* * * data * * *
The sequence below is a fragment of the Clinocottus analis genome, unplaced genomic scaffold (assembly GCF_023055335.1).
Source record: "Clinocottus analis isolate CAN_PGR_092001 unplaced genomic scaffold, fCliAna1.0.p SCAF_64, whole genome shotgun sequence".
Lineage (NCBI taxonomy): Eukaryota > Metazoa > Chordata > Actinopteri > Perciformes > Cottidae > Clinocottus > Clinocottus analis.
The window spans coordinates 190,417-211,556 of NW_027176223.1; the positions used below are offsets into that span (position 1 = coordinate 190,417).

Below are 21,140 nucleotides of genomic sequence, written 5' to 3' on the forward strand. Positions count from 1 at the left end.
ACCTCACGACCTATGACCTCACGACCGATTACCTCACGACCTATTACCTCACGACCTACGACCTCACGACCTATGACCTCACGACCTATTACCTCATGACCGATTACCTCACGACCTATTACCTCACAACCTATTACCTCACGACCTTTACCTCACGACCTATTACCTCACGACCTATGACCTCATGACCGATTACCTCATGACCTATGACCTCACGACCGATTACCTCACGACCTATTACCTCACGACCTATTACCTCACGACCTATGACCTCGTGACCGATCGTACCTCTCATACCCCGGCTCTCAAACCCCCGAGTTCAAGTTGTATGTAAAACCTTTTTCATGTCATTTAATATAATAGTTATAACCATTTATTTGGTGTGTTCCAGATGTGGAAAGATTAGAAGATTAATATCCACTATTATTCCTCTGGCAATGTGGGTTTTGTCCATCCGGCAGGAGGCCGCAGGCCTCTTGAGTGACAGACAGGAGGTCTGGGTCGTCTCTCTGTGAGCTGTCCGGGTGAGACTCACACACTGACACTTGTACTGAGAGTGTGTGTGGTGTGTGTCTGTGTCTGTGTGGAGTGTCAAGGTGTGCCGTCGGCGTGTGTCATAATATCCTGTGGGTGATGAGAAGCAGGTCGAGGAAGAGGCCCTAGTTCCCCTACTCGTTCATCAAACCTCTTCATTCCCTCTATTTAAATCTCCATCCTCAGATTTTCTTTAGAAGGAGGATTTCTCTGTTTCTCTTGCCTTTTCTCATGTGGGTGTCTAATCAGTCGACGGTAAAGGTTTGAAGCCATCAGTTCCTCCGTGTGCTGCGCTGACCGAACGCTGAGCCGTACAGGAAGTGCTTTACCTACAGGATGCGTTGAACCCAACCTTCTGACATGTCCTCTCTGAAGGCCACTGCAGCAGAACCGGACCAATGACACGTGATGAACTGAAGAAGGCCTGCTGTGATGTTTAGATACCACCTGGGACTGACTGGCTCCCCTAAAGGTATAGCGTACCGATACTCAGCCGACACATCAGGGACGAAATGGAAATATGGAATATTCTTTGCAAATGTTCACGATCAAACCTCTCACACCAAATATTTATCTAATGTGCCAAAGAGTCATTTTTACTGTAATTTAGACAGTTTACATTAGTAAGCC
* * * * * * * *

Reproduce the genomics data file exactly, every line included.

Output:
The sequence below is a fragment of the Clinocottus analis genome, unplaced genomic scaffold (assembly GCF_023055335.1).
Source record: "Clinocottus analis isolate CAN_PGR_092001 unplaced genomic scaffold, fCliAna1.0.p SCAF_64, whole genome shotgun sequence".
Lineage (NCBI taxonomy): Eukaryota > Metazoa > Chordata > Actinopteri > Perciformes > Cottidae > Clinocottus > Clinocottus analis.
The window spans coordinates 190,417-211,556 of NW_027176223.1; the positions used below are offsets into that span (position 1 = coordinate 190,417).

Below are 21,140 nucleotides of genomic sequence, written 5' to 3' on the forward strand. Positions count from 1 at the left end.
ACCTCACGACCTATGACCTCACGACCGATTACCTCACGACCTATTACCTCACGACCTACGACCTCACGACCTATGACCTCACGACCTATTACCTCATGACCGATTACCTCACGACCTATTACCTCACAACCTATTACCTCACGACCTTTACCTCACGACCTATTACCTCACGACCTATGACCTCATGACCGATTACCTCATGACCTATGACCTCACGACCGATTACCTCACGACCTATTACCTCACGACCTATTACCTCACGACCTATGACCTCGTGACCGATCGTACCTCTCATACCCCGGCTCTCAAACCCCCGAGTTCAAGTTGTATGTAAAACCTTTTTCATGTCATTTAATATAATAGTTATAACCATTTATTTGGTGTGTTCCAGATGTGGAAAGATTAGAAGATTAATATCCACTATTATTCCTCTGGCAATGTGGGTTTTGTCCATCCGGCAGGAGGCCGCAGGCCTCTTGAGTGACAGACAGGAGGTCTGGGTCGTCTCTCTGTGAGCTGTCCGGGTGAGACTCACACACTGACACTTGTACTGAGAGTGTGTGTGGTGTGTGTCTGTGTCTGTGTGGAGTGTCAAGGTGTGCCGTCGGCGTGTGTCATAATATCCTGTGGGTGATGAGAAGCAGGTCGAGGAAGAGGCCCTAGTTCCCCTACTCGTTCATCAAACCTCTTCATTCCCTCTATTTAAATCTCCATCCTCAGATTTTCTTTAGAAGGAGGATTTCTCTGTTTCTCTTGCCTTTTCTCATGTGGGTGTCTAATCAGTCGACGGTAAAGGTTTGAAGCCATCAGTTCCTCCGTGTGCTGCGCTGACCGAACGCTGAGCCGTACAGGAAGTGCTTTACCTACAGGATGCGTTGAACCCAACCTTCTGACATGTCCTCTCTGAAGGCCACTGCAGCAGAACCGGACCAATGACACGTGATGAACTGAAGAAGGCCTGCTGTGATGTTTAGATACCACCTGGGACTGACTGGCTCCCCTAAAGGTATAGCGTACCGATACTCAGCCGACACATCAGGGACGAAATGGAAATATGGAATATTCTTTGCAAATGTTCACGATCAAACCTCTCACACCAAATATTTATCTAATGTGCCAAAGAGTCATTTTTACTGTAATTTAGACAGTTTACATTAGTAAGCC